Small business and freelance finances is a big topic. How much to charge, advice on negotiating and payment practicalities are always key questions for small business owners and freelancers – no matter how long they’ve worked for themselves.
Time and time again queries around money come up in online support groups – including the Northern Creative Collective.
We previously hosted a panel discussion on the gender pay gap faced by freelancers and small business owners on International Women’s Day. The event encouraged a lot of conversation about valuing your time and experience, as well as confidence and wider social and economical issues.
But small business and freelance finances isn’t a topic that you can cover in a single session. So after conversations with The Freelance Kit founder Nikki Kitchen and business coach Matt Essam, we organised another event.
Freelance Finances: Charging your worth and payment practicalities was hosted at Ziferblat, Edge Street on 24 May and over 20 freelancers and small business owners attended.
Small business and freelance finances: How to understand and charge your worth
Matt, who specialises in working with small and creative businesses, started the discussion. He explored how freelancers and small business owners can find work that is both creatively and financially rewarding.
One of the key points he covered was how you need to understand the true value of your client offering.
Yes, you might think you’re ‘just’ a freelance PR or graphic designer, but you probably do a lot more than simply get media coverage or design logos.
Think about the years of experience you have – and not just in your professional life, but in your personal life too (i.e. your wider hobbies and interests). How do your experience, knowledge and skills all come together to create a unique package of expertise? And how does this help your clients?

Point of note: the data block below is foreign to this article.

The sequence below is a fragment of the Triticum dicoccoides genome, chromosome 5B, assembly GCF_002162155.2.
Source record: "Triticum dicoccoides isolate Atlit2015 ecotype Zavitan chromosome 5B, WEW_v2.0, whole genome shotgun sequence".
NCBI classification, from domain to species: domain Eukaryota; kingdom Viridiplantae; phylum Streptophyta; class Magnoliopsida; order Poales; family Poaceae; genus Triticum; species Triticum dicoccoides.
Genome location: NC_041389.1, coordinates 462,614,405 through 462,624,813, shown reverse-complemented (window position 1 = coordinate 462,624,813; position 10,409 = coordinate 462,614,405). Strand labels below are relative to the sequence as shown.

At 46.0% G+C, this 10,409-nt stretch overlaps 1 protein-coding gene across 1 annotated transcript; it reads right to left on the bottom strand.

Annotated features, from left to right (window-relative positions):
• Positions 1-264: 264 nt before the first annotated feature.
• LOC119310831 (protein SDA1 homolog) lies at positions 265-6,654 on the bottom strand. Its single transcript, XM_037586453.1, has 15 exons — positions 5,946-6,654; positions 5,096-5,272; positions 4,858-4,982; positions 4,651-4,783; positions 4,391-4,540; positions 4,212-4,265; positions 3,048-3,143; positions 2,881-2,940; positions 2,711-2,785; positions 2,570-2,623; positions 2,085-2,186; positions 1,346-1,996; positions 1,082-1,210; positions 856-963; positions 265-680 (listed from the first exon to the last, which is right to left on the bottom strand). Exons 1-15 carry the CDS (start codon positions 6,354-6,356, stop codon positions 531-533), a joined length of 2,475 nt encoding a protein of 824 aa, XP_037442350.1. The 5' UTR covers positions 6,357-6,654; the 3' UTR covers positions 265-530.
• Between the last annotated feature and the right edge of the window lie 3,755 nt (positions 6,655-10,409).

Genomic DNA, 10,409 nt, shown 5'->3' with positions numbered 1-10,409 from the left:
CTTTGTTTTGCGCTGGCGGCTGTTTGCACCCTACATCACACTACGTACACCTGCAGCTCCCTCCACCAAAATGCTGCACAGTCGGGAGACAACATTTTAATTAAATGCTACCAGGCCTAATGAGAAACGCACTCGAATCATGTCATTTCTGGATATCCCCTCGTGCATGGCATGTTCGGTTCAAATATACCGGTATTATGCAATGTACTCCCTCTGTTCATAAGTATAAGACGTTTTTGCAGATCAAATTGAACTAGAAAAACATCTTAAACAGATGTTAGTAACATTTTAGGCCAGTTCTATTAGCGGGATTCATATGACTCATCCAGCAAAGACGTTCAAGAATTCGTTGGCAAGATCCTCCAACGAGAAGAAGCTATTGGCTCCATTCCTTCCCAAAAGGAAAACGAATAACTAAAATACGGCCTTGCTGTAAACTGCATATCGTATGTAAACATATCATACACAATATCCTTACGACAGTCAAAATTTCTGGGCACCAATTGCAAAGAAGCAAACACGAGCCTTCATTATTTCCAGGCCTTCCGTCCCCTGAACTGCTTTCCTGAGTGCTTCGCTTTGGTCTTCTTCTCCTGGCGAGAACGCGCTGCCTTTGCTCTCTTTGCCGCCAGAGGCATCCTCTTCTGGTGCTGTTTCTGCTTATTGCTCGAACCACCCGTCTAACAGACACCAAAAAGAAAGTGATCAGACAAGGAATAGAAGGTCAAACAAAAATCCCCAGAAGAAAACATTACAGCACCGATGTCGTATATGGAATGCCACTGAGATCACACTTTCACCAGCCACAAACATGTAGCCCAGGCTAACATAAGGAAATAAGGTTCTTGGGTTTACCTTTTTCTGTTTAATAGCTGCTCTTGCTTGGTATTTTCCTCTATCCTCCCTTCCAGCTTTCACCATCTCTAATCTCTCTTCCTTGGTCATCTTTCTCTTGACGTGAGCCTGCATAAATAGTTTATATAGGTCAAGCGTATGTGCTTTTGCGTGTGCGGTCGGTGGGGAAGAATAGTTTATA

By really understanding this, you can get specific on your elevator pitch and what sets you apart from your competitors. This will help you realise just how much value you can offer clients, which in turn will help you sell your expertise to your clients at the rate you deserve.
In his short talk, Matt only scratched the surface of the great insights and coaching he can provide business owners. Check out his events page for details of upcoming workshops.
How to set your rates and payment terms when you’re a freelancer or small business owner
Following Matt’s discussion, Nikki from The Freelance Kit talked to Unhooked MD Claire Gamble about the practical side of getting paid.
The discussion covered what payment terms to set, how to work out what to charge and warning signs of difficult clients.
Some key points included:
- Don’t think you have to stick to 30 days payment terms and/or wait until after you’ve completed the work to invoice. This puts you at risk. Whether you’re a sole trader or have a team, you need to make sure you look after your cash flow. Consider charging 50% upfront for projects. Also consider shorter payment terms, such as seven days. OK, some businesses may have strict 30, 60 or even 90 day payment terms for suppliers, but see if you can at least negotiate the first payment before work starts.
- When it comes to quoting for work, keep it simple. Have your day rate in mind, work out how long the project will take and multiply the two. If clients try to negotiate you down and you’re confident your day rate is reasonable, don’t reduce your day rate. Instead, reduce the scope of work.
- Get agreements in writing before you start work. It’s also important to keep a log of activity and results, and share these regularly with clients so they know how projects are progressing. The Freelance Kit has lots of useful templates.
- If you’re talking to prospective clients and they argue over your day rates and payment terms, this could be a warning sign. By charging upfront or at least getting a deposit before you start work, you’re giving yourself some protection.
A big thank you to our speakers Matt and Nikki – and of course, everyone who came to the event and joined the discussion.
If you’re a freelancer or small business owner and interested in information, insights and inspiration to help your career and business, check out the Northern Creative Collective. It’s a free networking and support group for people working in the marketing and creative industries in the north. As well as an active, private Facebook group, there are regularly events held throughout the year.